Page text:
Oh yes, I remember that dance! I used to do it. (laughs) Yeah. The original name of the group was The Guys. This is the name under which we signed the recording contract. However, there was a group named Guy who had a two-week drop date before us. Consequently, we had to change our name at the last minute. Out of nowhere, I suggested that we just be "Troop". Everyone agreed that the idea was dope. It happened that fast.


What was the band's name before you signed? In high school, we went under the name, “Five of the kind” but, we changed our name to the guys when we signed our record deal.


One of my all-time favorite songs from Troop is, “All I Do Is Think of You.” Tell me who hit the high note? Which one?


At the beginning of the song. The note went all the way up to the top of Mount Everest. (laughs) That was me yelling. That’s so funny.


When you hit that high note, were you a one-take Jake, or did you have to hit it several times before you nailed it? Because I wanted to sing it like Michael Jackson, I'm sure I did it several times. Chuckii Booker said, Steve, that's as good as it will get, bro. That's you, and you're not going to be Mike. (laughs)


Steven, that note will go down in history as being one of the best high notes ever hit in the 80s! That high note could not have been more perfect than what it was. That was a historical, iconic high note! That is funny! (laughs) Thank you so much.


Would you mind telling me what it is like going on tour and having to hit that high note over and over again? Yeah, sometimes I would have the recording play and I'd sing along with it. Trust me, I’m not trying to kill myself. I just play it off and let it do what it does. So yes, it is challenging, especially due to my age and the fact that I'm not singing as frequently as I did when I was a lot younger.


What about dancing and singing? The challenge of dancing and singing simultaneously has always been difficult. Nevertheless, all I can say is this - I aim to perform to my best ability at the moment.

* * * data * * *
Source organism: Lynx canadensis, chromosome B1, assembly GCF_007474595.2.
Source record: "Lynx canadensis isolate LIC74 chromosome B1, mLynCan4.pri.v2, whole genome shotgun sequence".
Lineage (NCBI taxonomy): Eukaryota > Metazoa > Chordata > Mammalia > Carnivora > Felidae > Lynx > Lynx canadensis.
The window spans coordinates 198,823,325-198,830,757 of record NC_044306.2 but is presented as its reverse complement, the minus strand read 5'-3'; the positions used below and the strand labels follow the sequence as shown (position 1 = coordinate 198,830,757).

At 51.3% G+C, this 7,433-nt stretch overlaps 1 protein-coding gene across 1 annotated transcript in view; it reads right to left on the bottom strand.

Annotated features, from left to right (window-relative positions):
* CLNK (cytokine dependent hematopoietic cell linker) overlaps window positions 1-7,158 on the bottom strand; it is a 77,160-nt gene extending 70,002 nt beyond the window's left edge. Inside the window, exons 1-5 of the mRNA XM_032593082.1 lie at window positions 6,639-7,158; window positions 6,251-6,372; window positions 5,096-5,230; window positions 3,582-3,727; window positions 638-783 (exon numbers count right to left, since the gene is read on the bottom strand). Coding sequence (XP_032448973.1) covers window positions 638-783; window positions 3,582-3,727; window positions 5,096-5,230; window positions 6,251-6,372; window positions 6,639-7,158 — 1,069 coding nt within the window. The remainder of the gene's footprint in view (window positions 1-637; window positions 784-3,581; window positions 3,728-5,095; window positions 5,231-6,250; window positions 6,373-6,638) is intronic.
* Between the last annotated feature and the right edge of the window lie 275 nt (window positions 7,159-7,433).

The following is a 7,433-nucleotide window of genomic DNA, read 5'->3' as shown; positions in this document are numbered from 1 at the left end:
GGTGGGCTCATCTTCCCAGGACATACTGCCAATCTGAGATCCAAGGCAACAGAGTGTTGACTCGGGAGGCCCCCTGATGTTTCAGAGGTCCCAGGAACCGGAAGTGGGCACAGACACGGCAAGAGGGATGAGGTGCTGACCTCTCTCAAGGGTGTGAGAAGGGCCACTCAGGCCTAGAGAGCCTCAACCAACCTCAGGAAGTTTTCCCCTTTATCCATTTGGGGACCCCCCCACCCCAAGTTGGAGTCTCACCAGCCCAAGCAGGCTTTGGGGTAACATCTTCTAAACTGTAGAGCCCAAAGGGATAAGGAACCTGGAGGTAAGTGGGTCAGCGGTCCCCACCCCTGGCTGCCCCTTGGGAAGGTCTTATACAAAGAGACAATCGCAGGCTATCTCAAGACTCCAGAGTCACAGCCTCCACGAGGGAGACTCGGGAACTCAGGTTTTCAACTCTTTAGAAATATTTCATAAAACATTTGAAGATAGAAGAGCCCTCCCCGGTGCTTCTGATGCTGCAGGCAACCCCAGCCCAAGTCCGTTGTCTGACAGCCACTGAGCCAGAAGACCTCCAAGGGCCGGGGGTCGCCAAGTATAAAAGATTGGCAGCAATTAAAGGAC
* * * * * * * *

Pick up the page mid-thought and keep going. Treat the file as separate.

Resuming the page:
Was your experience in the music industry what you thought it would be? In my experience, it was much different than what I thought it would be. This is partly because I was not well-versed in the business aspects of the music industry, and I didn't know how certain relationships worked. Consequently, I began making decisions that were detrimental to my career. That threw me off course from my original objective.


Everything was going well. Back-to-back, I had the top 10 records. I chose what videos we should do and everything. Not staying in my lane became problematic. I dropped the baton. Those decisions created a quick experience for my music business career.


The music business was exactly what I wanted it to be; it just didn't last as long as I wanted it to. But, being onstage and having number one records above Michael Jackson and Babyface, you can't beat that. Now, I will say this, regarding people loving you, crying, loving your songs, and screaming your name, it was exactly what I wanted it to be. That was a fantastic experience. I would have liked it to last a little bit longer.

Upon entering your professional career, did you ever promise yourself that if you made it, there was something that you would just not going to do for fame? Yeah, it was drugs. Growing up, I saw many people around me smoking marijuana, like my mom and uncles. We thought that was drugs back then. Even though it wasn't like cocaine or alcohol, by seeing that, I had no interest in Indulging in those types of practices.

So, when I got into the music business, I knew that if I had to get into a Jacuzzi or do certain drugs or stuff to be a specific thing in the music business, I learned early on that I wouldn't be one of those people. I would not be successful if it took all that because I was not going to do it. I told myself, I'm not getting into the Jacuzzi, and I'm not doing cocaine. I don't need drugs to be high, you know, uh?

Absolutely! Additionally, I wasn't going to be having babies everywhere. Those were the things that I knew I was not going to do.


Just like we called our parents music, old school, young people are calling music from our generation old school. Does that bother you? Well, I take it in stride because even though I feel like I'm 30, I do realize I'm that old-school guy now. It's hard to believe, but I'm 52 years old. In my opinion, I still haven't seen a group today that has touched Troop. So, when you say old school, I'm waiting for someone to make me old! (laughs) Do you know what I mean? (laughs) (laughs) it seems like it's going to be a young boxer to come and retire me. (laughs) But in all seriousness, I take it in stride. (laughs) I hope that the young people were influenced by what I did. But no, it doesn't bother me.